Demand for sponge iron or direct reduced iron (DRI), used as raw material in steel production, mirrors the growth in India's steel sector, which moves in tandem with economic growth.
Data from the Society of Indian Automobile Manufacturers showed at 158,513 units, car sales had fallen 25.7 per cent in February, the steepest fall in 12 years and the fourth consecutive monthly decline. For the first 11 months of this financial year, car sales fell 4.6 per cent. The automobile industry is set to see its first decline in annual sales in a decade.
Steel sheets for cars are made from sponge iron and demand for such sheets has fallen sharply in recent months.
"Until January, sponge iron output was 7.5 per cent lower. Therefore, we expect by the end of this financial year, production would stand at 19 million tonnes (mt)," said Deependra Kashiva, executive director, Sponge Iron Manufacturers Association.
Against 23.26 mt in 2010-11, DRI output is set to decline about 20 per cent this year. From no DRI imports in 2010-11 and imports of merely 48,000 tonnes in 2011-12, DRI imports rose to 6,68,000 tonnes in the first 10 months of this financial year. Imports of steel scrap, a DRI substitute, rose to 6.96 mt between April 2012 and January, against 4.9 mt in 2011-12 and 4.2 mt in 2010-11.
This financial year, imports of both scrap and sponge iron are likely to result in foreign currency outgo of $3.5-4 billion. "With the country facing a burgeoning current account deficit and the finance minister taking all steps to control the deficit, here is an industry that has been begging to restrict the foreign currency outgo. But so far, the government has been undermining our arguments. Foreign currency can safely be protected by promoting the domestic industry. We are not demanding any incentive. We are simply urging the government to levy import duty, which would save foreign currency and protect the interests of domestic players," said Kashiva.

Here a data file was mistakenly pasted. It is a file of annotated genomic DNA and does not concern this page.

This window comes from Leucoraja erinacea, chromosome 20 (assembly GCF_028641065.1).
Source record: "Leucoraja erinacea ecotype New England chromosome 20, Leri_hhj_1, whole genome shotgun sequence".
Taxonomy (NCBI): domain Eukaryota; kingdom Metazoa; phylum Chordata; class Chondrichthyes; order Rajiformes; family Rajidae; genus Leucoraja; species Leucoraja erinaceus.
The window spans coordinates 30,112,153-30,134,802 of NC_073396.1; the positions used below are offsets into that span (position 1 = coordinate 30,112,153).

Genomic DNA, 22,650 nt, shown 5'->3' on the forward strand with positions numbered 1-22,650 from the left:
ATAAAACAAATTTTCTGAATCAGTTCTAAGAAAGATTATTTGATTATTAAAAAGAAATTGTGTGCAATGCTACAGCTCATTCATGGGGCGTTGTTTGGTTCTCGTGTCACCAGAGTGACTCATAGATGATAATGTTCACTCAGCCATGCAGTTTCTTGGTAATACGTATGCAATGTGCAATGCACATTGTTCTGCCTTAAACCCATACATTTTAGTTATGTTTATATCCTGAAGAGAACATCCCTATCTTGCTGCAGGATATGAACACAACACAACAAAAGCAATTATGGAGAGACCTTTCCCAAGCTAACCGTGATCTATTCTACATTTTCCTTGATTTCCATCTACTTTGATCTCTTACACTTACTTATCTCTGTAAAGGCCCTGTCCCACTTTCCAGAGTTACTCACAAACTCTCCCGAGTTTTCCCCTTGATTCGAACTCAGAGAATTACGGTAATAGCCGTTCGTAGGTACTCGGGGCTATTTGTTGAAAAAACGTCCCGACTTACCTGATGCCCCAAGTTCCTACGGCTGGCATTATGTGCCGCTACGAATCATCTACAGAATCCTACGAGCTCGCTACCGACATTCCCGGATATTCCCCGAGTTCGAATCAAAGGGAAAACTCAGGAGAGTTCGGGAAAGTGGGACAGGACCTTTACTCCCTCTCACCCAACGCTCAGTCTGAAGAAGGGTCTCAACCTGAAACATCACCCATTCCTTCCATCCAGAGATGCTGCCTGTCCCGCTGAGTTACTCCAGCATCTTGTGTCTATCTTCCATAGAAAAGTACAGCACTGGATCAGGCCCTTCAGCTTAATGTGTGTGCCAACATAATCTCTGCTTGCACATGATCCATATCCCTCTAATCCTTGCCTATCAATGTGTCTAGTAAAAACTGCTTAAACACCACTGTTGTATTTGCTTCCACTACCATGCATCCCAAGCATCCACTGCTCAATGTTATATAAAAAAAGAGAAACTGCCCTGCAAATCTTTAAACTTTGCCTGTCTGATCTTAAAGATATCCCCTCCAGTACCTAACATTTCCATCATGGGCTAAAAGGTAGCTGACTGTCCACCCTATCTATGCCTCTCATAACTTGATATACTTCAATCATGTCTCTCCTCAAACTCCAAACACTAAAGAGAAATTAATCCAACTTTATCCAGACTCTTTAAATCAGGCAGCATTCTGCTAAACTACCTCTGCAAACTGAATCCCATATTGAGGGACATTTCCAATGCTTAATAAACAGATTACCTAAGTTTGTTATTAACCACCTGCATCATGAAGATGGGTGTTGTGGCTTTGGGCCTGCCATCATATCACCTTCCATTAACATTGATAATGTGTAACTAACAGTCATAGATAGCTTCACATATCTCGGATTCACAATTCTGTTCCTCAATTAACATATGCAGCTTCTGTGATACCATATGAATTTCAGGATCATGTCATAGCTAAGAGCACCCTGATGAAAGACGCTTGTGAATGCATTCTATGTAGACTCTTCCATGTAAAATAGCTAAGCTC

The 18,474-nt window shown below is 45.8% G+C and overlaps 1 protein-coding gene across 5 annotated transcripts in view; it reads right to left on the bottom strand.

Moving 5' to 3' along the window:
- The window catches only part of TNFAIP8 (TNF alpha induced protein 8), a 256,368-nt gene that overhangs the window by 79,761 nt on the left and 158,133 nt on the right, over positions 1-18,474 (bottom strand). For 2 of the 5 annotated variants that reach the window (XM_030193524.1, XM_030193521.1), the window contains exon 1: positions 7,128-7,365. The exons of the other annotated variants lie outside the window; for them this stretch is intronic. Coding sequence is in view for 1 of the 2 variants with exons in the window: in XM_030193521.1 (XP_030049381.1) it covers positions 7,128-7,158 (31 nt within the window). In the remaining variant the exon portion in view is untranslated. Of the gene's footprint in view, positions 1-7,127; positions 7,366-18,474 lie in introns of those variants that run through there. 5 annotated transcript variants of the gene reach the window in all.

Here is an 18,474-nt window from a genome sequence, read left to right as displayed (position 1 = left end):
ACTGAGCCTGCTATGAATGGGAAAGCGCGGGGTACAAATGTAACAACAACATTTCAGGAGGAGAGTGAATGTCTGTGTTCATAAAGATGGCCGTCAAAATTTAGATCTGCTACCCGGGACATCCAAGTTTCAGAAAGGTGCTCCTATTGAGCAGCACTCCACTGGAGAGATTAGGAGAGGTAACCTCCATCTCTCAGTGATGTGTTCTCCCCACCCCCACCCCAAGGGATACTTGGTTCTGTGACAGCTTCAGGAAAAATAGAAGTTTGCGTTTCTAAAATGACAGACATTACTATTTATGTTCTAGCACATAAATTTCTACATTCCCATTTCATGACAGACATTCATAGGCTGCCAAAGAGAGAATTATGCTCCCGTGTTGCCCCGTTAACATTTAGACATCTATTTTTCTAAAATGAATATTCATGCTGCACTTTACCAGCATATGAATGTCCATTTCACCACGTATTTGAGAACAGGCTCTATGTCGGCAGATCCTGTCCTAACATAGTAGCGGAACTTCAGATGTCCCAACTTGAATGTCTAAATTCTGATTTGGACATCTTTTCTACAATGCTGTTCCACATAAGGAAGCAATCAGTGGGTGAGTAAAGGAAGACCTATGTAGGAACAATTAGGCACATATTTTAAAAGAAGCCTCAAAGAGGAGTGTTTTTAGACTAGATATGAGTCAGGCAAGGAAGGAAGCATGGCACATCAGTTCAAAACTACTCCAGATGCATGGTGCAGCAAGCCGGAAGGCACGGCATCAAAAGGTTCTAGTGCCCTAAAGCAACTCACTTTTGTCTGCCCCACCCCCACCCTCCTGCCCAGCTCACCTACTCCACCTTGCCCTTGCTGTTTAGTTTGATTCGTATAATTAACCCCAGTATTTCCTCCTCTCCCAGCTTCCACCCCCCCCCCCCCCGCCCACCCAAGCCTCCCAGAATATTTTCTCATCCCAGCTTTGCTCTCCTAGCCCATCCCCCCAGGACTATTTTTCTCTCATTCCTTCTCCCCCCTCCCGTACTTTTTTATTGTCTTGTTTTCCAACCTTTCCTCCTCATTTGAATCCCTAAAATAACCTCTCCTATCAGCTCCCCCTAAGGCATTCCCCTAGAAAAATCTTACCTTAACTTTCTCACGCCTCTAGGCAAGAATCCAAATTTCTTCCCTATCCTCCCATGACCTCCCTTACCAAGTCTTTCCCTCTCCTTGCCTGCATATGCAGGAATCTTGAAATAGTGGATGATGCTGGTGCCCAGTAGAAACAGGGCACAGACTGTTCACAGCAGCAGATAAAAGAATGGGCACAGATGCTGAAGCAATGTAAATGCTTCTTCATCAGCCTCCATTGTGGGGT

"With downstream players hit hard, the government's steel production target is going to turn unrealistic," said Amitabh Mudgal, vice-president (marketing and corporate affairs), Monnet Ispat. He added perhaps, the government was working according to the draft National Steel Policy, which said the ratio of sponge iron to steel should be reduced from 35 per cent to 25 per cent in a couple of years. This meant while steel capacity would rise, sponge iron capacity would either fall or remain flat, he said.
Barring a couple of rises, sponge iron prices remained flat in the last three months. Currently, these trade at Rs 20,000 a tonne. Considering the high costs of iron ore and coking coal, this is unprofitable for independent producers. Mudgal said with a linkage of raw materials such as iron ore and coal, this was a breakeven price level.